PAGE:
The map of land uses showed good success levels, with a total accuracy of 88.9 % and a Kappa coefficient of 0.86. According to Table 2, the lowest precision of the producer corresponded to the uses of corn and soybeans with values of 69.9 and 76.0 %, respectively. Precisely, the greatest confusion in the classification occurs between these two uses, which is to be expected since their phenological signatures are similar (Figure 2). In spite of this, the accuracy of the final map, obtained from a methodology based on phenological signatures derived from NDVI and without field information, satisfactorily represented the spatio-temporal patterns of the main uses of the basin in a given period. Undoubtedly, the combination of data obtained at a higher spatial resolution contributed to achieving greater precision.

Table 2 Confusion matrix for the map of land uses of the upper creek basin of Del Azul, Argentina, in the period 2015-2016. The diagonal contains the correctly classified pixels (5 240) and the errors are located outside the diagonal; along the horizontal are commission (inclusion) errors and along the vertical are errors of omission (exclusion). 

Classified data Field data
Water Rock Soybeans Grassland Wheat-soybeans Corn Forest Total User accuracy (%)
Water 532 0 0 0 0 0 0 532 100
Rock 0 486 0 0 0 0 0 486 100
Soybeans 0 0 1 258 0 48 177 0 1 483 84.83
Grassland 0 0 0 735 0 0 14 749 98.13
Wheat-soybeans 0 0 65 0 1 689 0 0 1 754 96.29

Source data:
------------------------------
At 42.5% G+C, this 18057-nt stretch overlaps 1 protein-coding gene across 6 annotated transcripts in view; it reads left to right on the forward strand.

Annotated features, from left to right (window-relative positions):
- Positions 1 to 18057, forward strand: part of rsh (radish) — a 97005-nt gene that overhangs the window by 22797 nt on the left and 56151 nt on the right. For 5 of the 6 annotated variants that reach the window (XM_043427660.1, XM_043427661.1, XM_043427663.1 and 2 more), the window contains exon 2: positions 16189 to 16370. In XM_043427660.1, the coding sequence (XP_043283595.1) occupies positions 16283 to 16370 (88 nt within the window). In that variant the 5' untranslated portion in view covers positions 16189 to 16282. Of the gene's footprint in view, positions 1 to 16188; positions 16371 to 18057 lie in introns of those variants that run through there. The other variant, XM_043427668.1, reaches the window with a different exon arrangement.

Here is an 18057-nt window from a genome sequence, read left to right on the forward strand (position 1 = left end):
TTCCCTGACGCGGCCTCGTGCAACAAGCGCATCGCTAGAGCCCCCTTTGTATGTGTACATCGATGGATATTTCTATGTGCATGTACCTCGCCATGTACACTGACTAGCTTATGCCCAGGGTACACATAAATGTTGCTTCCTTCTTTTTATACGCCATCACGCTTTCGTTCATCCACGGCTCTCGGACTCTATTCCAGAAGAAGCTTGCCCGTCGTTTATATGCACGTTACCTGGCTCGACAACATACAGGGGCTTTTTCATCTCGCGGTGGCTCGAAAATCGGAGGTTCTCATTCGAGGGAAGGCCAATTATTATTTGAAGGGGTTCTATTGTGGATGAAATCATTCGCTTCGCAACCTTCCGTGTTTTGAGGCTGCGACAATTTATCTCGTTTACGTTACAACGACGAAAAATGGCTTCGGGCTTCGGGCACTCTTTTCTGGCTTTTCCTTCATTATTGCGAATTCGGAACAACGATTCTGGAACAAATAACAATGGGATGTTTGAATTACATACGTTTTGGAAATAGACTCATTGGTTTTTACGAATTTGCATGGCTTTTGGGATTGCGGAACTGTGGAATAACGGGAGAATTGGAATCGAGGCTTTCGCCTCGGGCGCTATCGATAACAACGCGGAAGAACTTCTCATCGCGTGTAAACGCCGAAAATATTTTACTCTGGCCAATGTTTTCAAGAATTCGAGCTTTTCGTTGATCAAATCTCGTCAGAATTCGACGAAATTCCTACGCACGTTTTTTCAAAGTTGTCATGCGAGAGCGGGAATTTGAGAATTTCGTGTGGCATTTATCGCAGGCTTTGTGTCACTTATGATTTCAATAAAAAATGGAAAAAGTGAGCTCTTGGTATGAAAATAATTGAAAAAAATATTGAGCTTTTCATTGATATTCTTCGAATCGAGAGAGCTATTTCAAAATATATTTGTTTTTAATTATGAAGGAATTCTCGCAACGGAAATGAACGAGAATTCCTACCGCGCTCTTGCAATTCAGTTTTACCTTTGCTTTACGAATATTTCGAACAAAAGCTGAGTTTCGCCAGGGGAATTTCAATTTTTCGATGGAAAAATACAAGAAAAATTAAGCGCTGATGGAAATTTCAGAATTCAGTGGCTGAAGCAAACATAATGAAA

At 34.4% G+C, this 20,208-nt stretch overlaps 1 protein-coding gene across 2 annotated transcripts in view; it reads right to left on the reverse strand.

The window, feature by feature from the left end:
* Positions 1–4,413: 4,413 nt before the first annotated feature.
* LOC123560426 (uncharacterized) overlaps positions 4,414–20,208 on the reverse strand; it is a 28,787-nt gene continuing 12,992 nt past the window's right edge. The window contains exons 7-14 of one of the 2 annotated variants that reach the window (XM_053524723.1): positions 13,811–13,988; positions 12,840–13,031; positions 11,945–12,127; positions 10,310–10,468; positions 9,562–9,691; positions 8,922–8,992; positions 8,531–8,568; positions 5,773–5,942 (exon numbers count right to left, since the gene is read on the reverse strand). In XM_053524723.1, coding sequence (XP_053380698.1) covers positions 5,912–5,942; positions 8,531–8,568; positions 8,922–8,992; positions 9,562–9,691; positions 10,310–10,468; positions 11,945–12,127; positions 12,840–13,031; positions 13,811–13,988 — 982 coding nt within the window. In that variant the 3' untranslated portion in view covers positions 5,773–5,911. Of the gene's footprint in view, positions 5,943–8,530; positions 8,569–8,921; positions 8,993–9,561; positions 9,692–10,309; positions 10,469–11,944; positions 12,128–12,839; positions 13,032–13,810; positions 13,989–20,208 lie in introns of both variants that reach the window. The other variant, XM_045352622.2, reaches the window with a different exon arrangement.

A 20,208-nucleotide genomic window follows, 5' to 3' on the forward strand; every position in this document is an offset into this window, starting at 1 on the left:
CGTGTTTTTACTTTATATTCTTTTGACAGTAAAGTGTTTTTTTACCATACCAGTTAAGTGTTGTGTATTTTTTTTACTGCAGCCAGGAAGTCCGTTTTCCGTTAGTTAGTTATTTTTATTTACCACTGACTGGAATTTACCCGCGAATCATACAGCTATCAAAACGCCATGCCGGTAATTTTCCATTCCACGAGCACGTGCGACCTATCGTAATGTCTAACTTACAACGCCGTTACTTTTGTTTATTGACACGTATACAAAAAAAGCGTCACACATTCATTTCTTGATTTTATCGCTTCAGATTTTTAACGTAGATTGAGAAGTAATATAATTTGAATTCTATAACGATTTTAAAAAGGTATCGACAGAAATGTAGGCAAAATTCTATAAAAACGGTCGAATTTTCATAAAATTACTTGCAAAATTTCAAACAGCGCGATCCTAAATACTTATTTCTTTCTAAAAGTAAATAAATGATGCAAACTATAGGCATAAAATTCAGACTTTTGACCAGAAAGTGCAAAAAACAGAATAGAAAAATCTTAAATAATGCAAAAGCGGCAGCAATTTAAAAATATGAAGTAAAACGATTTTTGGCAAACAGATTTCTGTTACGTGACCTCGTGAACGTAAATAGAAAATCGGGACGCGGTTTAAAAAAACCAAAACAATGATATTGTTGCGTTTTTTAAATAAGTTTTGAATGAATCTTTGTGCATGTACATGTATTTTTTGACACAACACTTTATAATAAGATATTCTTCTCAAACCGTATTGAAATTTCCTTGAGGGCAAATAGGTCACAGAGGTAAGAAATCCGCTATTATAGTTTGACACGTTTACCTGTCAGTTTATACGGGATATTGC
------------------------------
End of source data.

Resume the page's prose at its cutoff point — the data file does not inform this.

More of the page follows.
Corn 0 0 331 0 0 412 0 743 55.45
Forest 2 0 0 14 0 0 128 144 88.89
Total 534 486 1 654 749 1 737 589 142 5 891
Producer accuracy (%) 99.62 100 76.05 98.13 97.23 69.95 90.14
Total accuracy: (5 240 / 5 891) * 100 = 88.95 %
Kappa statistic = 0.86

The methodology developed has the advantage of being relatively fast and replicable with few inputs, to be used in different regions in order to map the most representative uses; however, it has the disadvantage that the annual behavior of the uses to be discriminated must be known a priori, which could be avoided by taking field data in pure pixels to obtain the phenological signature.

The characterization of land cover and land uses represents one of the essential inputs for the monitoring and management of natural resources at different scales, such as semi-distributed hydrological modeling (Arnold et al., 2012); however, in Argentina it is usually one of the missing information in departmental or regional management bodies. Therefore, when strategies of sustainable management of natural resources are required at a local scale, the existing large-scale procedures (Blanco et al., 2013; Eva et al., 2004) are deficient, and that is when the methodology developed in this study can provide useful tools. On the other hand, in regions of great dynamism of land uses, such as the one analyzed here, the methodology would allow to evaluate and monitor cover changes and, in particular, of the agricultural frontier, practically in real time.


The methodology developed in this study allowed the characterization of the land cover and land uses of the upper creek basin of Del Azul, Argentina, using phenological signatures derived from NDVI-MODIS time series. The mixed areas that could not be differentiated were categorized from Landsat 8 images, to improve the accuracy of the final map. The classification method used is a valid alternative when precise field data are not available, but requires knowledge about the seasonal behavior of the covers to be mapped. In this way, the proposal presented can be applicable and reproducible in different regions and scales, becoming a valuable tool for monitoring changes in land use at the local and regional scales.


The authors thank the CONICET (for providing doctoral scholarships for Guevara-Ochoa and Lara) and to the Secretaría de Ciencia y Técnica of UNCPBA for the funding provided to carry out this study.


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Received: October 05, 2017; Accepted: March 13, 2018

*Corresponding author:, tel.: +54 (02281) 433291.